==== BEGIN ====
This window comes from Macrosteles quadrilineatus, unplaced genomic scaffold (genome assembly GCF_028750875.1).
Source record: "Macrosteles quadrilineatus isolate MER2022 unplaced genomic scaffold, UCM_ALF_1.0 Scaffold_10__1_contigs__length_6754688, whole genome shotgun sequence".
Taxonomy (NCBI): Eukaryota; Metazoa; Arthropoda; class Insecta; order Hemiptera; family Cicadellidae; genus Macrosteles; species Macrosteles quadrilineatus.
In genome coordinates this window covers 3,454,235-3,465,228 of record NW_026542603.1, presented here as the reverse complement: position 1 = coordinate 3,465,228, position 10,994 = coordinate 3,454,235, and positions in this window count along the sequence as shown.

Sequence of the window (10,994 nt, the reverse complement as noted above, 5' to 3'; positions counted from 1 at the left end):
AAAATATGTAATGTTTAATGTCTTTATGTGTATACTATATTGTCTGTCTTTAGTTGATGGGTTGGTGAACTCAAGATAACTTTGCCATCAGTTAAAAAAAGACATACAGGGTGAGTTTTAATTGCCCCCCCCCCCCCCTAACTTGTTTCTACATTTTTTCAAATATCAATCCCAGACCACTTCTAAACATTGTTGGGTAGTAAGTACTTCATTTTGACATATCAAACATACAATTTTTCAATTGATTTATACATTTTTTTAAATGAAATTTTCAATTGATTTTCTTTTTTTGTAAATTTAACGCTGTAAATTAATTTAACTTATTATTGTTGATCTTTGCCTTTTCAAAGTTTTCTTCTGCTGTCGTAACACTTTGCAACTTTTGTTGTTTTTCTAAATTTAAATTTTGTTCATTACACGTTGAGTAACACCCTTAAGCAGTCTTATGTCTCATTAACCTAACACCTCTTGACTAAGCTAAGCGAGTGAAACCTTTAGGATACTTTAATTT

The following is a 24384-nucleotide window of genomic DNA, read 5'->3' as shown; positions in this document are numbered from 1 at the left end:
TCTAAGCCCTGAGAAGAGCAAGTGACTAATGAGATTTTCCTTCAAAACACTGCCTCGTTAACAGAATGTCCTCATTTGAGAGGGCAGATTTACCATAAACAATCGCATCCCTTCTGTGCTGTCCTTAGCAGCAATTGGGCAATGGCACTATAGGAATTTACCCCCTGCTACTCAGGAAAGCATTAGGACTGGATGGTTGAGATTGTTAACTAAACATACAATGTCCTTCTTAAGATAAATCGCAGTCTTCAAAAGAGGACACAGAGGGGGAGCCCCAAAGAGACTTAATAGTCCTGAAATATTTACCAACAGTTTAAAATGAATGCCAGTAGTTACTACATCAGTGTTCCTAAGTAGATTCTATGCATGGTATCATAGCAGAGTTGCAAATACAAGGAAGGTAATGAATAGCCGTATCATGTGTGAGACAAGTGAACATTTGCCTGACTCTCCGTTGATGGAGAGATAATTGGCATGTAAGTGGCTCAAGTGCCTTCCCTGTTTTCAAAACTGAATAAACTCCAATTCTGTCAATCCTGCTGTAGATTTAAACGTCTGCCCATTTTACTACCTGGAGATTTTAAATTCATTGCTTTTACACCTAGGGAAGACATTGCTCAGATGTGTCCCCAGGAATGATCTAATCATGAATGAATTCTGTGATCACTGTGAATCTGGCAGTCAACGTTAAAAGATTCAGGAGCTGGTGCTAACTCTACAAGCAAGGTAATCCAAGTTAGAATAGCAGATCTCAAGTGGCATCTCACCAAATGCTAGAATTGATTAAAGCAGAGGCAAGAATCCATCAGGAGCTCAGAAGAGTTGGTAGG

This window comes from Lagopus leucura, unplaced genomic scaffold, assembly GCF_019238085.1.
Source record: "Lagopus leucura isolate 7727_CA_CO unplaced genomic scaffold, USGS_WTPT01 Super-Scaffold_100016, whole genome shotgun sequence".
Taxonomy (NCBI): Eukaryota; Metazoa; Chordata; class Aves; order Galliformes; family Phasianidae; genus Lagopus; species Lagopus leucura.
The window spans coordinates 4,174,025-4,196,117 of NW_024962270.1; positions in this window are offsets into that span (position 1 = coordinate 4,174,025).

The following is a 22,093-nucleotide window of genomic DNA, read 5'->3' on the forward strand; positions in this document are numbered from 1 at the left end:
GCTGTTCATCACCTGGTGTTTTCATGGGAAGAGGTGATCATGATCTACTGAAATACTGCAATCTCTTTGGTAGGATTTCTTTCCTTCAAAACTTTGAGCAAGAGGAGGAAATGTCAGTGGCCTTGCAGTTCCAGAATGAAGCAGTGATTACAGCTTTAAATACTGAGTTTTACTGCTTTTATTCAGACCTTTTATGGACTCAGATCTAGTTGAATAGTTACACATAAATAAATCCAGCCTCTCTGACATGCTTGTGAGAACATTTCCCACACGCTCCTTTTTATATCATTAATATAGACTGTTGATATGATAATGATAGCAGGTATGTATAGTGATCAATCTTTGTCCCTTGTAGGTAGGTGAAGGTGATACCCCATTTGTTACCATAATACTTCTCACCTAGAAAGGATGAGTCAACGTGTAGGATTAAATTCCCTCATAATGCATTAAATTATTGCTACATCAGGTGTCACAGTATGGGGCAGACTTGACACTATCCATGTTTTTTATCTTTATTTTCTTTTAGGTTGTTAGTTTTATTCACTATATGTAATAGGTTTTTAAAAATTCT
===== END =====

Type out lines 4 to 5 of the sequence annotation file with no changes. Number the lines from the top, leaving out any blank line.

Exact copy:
In genome coordinates this window covers 3,454,235-3,465,228 of record NW_026542603.1, presented here as the reverse complement: position 1 = coordinate 3,465,228, position 10,994 = coordinate 3,454,235, and positions in this window count along the sequence as shown.

Sequence of the window (10,994 nt, the reverse complement as noted above, 5' to 3'; positions counted from 1 at the left end):